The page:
On my expedition bike I have square taper crank. I have to pull both crank arms off my bike to fit it in the case. I put self extractors on both crank arms, but unfortunately the self extracting mechanism fell out of one crank arm somewhere in the middle of Iceland. When I went to pack up my bike, I needed to move the self extractor from one side to the other crank arm, and of course I lacked the tools for that. From now on I am doing it right, bringing a real crank puller.

You probably will need to remove cages, etc. A good bike wrench or wrenches can come in handy instead of messing around with a tiny multi-tool.

On my folding bike, it fits a bit better if I pull the cassette off. That of course means a cassette tool and maybe a chain whip. My expedition bike as a Rohloff hub, no cassette.

Another post where I have made some comments on packing, and at this post you can see some of my expedition bike in the case.
https://www.bikeforums.net/20604600-post30.html

My touring chain whip is small and light. But not as strong as a shop one if you need to remove a cassette.
https://www.bikeforums.net/touring/8...ip-travel.html

I can't fit the fenders into my S&S case. And when I am going for a month somewhere with my camping gear, my other checked bag is not going to have room for fenders either. So, start thinking about what is really important and what is not for your trip. But if you are going somewhere where you will be sleeping indoors, that of course makes your packing simpler. Tent, sleeping bag, cooking gear, etc., that rapidly fills up the luggage.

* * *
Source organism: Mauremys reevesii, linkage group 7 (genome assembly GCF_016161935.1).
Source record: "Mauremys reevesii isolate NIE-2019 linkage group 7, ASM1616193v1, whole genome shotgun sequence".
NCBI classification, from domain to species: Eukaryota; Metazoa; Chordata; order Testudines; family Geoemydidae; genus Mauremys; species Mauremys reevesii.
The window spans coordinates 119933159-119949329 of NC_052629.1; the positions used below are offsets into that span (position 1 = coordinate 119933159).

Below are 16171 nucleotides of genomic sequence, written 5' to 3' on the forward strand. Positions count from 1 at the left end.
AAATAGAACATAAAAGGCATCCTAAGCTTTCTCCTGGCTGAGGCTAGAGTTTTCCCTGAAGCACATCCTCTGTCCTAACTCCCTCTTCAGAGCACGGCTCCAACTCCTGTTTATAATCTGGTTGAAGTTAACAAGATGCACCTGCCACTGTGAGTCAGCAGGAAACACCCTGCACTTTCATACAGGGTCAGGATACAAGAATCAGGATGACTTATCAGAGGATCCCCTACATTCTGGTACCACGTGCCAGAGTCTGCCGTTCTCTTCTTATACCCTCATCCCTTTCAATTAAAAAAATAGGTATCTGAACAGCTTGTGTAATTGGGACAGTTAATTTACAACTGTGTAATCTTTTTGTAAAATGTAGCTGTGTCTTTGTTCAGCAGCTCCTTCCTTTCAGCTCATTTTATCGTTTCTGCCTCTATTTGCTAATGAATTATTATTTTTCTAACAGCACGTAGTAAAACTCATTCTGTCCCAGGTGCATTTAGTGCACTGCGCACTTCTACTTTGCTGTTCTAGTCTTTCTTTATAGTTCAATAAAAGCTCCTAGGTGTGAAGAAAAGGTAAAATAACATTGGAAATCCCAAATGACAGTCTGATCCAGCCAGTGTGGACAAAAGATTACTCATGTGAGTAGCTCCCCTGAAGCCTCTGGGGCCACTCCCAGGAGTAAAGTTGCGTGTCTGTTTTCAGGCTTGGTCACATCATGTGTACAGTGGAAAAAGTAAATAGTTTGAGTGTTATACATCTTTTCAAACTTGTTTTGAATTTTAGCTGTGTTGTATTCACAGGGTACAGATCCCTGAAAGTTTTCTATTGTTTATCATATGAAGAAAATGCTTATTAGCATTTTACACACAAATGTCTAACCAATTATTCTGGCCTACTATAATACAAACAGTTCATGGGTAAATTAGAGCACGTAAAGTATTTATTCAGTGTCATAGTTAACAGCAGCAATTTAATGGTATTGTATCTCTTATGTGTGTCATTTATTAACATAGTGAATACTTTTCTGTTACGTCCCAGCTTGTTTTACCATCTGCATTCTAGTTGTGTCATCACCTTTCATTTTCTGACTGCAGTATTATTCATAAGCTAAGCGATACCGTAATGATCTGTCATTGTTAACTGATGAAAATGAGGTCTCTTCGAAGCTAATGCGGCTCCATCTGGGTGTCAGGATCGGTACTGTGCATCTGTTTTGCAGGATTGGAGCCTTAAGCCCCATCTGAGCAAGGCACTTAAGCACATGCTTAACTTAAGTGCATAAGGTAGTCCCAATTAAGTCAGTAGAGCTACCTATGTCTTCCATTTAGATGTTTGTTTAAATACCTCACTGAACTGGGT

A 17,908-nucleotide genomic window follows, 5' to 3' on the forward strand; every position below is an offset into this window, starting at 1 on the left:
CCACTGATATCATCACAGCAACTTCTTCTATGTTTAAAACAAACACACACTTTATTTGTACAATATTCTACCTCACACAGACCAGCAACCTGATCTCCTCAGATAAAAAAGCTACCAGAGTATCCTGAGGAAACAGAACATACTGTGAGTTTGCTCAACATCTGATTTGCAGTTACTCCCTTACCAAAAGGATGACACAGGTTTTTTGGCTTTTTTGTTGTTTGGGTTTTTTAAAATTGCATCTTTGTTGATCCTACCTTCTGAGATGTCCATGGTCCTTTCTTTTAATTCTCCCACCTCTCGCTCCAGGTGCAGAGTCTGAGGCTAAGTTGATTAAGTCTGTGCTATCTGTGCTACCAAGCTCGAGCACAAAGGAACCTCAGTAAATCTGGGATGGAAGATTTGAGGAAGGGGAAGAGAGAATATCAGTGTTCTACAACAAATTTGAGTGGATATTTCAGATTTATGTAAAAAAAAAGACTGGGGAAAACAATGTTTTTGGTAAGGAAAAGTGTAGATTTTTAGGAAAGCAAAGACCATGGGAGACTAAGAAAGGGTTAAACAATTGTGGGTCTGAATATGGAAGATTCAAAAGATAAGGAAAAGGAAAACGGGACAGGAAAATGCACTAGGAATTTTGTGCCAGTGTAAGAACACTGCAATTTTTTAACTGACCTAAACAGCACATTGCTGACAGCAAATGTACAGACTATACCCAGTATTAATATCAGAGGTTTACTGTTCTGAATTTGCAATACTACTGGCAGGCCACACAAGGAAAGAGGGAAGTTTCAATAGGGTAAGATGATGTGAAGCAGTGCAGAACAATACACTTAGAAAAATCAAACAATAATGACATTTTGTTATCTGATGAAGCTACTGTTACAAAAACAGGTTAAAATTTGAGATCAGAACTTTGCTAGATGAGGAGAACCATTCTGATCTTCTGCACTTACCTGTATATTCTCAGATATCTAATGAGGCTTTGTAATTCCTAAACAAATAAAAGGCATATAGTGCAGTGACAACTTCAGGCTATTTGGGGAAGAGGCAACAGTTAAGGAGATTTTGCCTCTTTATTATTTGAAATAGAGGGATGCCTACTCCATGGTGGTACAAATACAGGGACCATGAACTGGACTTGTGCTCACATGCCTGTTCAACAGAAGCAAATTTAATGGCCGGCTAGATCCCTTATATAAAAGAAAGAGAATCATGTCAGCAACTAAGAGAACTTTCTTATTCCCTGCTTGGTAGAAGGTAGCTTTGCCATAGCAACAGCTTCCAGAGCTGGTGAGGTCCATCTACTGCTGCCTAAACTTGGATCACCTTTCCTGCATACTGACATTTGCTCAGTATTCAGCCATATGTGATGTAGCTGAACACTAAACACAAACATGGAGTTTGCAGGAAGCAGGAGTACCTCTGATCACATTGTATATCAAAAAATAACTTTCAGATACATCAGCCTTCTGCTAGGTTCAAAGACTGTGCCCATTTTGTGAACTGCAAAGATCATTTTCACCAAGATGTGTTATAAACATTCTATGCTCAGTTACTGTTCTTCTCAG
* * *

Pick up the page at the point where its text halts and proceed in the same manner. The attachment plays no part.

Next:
I worked at a bike shop before I went to college. I have built up most of my bikes from the frame. Thus, packing and unpacking a bike is an inconvenient amount of time, but I do not mind disassembling a bike and reassembling it. But some that are not used to that might want to take detailed notes and photos of how to pack and unpack later for future reference.

I let the air out of my tires when packing it, but I do that to make it easier to fit everything. So people leave the tires inflated. And I have heard that TSA might deflate your tires for you. Plan on spending some time with a pump when you assemble it. In the last photo below you can see my Lezyne Micro Floor Drive pump on the seattube, Toppeak Road Morph G is also a good pump.

I have never had a coupler get loose on me while riding. But some have. Think about whether or not you want to carry a coupler wrench when you ride.


I put a short piece of inner tube rubber over each end of the S&S "nuts" to keep dirt and crud out of the threads. I am not sure what size inner tube that is, I would guess for a 2.25 width tire.



Prior to the inner tube rubber, I used electrical tape around the S&S coupier "nuts" instead, but that was harder to wrap around the couplers when the cables got in the way. You can see how much crud can get into the couplers in this photo. Thus I think it is useful to keep the dirt from getting into the couplers.




You are going to enjoy having an S&S bike. On the trip below it saved me $300 in luggage fees. Also I could take a taxi (Prius) to the airport where a full size bike box would need alternative transport. In many ways the convenience of a 62 inch case instead of a big bike box can be worth more than the savings in airline fees.